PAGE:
Iannelli et al. in [9] developed an SIS epidemic model with super-infection, perfect vaccination and vaccine-age and discussed the asymptotical behavior of the equilibria. Li et al. in [10] modeled an SIS disease with vaccine-age and treatment rates and exhibited backward bifurcations under some conditions. Duan et al. in [8] formulated an SIR epidemic model with age of vaccination and proved the global stability of the equilibria. In these models the susceptible population is subjected to a vaccination scheme. Here, we will consider that a proportion of individuals get vaccinated immediately after birth or in newborn.

In this paper, by incorporating the vaccination of newborns in vaccine-age and disease related death rate into the SIR model, we formulate a SVIR epidemiological model with a waning rate of vaccine-induced immunity that depends on the vaccine-age. Here, we will analyze the global stability of the steady states in our age-structured model by means of suitable Volterra-type Lyapunov functions of the form:

Recently, McCluskey and coauthors in [11, 12] proved the global stability of the endemic steady state of SIR models with infection-age-dependent by means of Volterra-type Lyapunov functions. Melnik and Korobeinikov [13] used them to establish global stability for infectious diseases models with age-dependent susceptibility. The global-stability problem for basic age-structured models for the transmission of a vector-borne infectious disease is solved using the Volterra-type functions by Vargas-De-León and colleagues [14].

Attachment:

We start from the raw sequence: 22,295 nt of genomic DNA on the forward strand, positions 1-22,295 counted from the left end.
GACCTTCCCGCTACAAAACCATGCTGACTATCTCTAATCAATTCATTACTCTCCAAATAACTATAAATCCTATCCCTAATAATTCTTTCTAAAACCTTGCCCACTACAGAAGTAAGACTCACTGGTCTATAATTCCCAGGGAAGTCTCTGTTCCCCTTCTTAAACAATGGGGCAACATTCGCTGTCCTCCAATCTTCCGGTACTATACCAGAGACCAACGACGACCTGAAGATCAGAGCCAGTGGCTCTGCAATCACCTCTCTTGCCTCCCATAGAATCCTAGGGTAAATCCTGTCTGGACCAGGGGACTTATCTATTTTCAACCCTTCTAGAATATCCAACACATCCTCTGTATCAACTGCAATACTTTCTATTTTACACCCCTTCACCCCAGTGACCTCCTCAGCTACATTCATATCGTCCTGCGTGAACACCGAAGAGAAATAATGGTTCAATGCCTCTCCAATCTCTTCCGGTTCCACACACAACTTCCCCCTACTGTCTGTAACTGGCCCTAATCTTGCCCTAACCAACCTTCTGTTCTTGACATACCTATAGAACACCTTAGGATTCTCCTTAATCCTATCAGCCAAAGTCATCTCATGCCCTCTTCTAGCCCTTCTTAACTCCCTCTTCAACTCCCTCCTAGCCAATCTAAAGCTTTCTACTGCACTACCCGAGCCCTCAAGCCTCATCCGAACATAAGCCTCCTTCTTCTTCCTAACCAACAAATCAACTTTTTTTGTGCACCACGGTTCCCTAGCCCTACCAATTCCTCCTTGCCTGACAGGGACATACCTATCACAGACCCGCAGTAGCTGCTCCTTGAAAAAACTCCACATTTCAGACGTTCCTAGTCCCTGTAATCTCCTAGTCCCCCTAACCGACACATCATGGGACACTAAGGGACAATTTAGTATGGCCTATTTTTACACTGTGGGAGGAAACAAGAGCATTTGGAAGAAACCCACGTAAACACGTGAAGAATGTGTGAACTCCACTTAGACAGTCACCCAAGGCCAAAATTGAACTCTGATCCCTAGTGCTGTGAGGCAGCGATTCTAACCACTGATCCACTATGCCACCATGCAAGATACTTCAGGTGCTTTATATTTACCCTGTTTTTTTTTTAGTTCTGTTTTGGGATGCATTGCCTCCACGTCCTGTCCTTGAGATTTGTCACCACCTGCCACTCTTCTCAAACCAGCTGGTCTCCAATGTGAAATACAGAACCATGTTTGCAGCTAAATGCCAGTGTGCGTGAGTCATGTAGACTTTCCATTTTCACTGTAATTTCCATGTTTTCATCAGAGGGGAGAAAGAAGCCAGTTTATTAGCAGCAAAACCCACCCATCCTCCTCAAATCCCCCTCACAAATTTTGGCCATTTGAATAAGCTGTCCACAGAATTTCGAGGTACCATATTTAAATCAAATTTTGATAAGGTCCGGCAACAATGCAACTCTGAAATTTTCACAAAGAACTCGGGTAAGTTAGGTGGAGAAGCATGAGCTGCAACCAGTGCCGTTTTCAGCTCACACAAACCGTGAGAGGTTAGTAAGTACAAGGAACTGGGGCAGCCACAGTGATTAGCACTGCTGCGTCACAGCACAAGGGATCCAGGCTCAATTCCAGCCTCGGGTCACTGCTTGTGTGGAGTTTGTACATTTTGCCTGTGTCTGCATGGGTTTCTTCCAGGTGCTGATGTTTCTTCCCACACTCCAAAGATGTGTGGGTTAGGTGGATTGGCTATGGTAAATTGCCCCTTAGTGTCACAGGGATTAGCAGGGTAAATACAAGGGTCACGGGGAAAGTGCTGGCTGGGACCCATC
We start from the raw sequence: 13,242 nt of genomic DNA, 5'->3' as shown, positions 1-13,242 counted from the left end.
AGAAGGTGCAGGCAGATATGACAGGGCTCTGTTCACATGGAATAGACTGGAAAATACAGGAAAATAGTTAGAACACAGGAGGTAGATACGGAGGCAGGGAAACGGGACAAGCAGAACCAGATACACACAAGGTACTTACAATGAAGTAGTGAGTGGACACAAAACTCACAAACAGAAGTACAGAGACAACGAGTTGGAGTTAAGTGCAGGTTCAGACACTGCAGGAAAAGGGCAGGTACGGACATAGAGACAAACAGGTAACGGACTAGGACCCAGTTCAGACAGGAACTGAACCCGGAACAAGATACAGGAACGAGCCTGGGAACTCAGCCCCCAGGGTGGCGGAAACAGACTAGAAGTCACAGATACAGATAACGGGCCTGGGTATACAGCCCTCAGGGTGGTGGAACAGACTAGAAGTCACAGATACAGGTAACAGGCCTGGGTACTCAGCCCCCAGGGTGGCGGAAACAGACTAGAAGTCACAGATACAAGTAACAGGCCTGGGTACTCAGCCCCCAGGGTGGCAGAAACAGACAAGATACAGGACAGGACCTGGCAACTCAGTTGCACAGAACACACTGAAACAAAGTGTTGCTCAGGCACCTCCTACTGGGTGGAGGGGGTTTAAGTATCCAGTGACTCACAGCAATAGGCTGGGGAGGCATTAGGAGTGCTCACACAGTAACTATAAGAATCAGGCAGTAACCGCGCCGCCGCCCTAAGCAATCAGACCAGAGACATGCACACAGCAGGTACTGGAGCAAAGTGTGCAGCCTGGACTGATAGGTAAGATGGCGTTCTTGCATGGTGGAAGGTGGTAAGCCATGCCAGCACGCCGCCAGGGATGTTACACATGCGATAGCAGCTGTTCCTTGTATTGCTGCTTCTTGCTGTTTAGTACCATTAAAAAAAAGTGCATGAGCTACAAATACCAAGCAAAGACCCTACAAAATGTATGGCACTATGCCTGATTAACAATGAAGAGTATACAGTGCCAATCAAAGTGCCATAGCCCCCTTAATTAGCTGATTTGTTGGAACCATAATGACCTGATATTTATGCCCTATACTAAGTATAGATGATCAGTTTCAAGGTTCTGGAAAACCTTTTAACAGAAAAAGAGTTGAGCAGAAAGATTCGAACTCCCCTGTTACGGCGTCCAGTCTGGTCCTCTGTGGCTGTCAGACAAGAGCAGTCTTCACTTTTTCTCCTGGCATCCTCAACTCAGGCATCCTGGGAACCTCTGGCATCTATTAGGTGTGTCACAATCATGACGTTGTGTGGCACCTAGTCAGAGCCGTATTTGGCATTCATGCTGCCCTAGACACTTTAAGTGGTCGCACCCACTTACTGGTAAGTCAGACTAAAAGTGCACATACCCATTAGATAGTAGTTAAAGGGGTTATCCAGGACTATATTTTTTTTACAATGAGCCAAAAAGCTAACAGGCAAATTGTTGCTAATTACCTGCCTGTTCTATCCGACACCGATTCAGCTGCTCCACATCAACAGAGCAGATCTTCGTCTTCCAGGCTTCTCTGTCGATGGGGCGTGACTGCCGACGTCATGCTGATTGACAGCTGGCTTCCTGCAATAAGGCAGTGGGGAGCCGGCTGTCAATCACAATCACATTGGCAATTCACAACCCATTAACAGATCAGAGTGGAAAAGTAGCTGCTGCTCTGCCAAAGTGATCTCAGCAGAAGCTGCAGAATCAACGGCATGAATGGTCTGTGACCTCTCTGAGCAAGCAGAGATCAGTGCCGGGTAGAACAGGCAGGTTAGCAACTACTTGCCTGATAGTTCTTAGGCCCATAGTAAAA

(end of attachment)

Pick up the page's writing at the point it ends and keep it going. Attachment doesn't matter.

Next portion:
The remainder of this paper is organized as follows. Section 2 is devoted to the model derivation. In Section 3 the existence of steady states is proved and an explicit formula for the reproductive number is derived. In Section 4, we will give a very simple and elegant proof of the global stability of steady states. Section 5 contains the discussion and concluding remarks.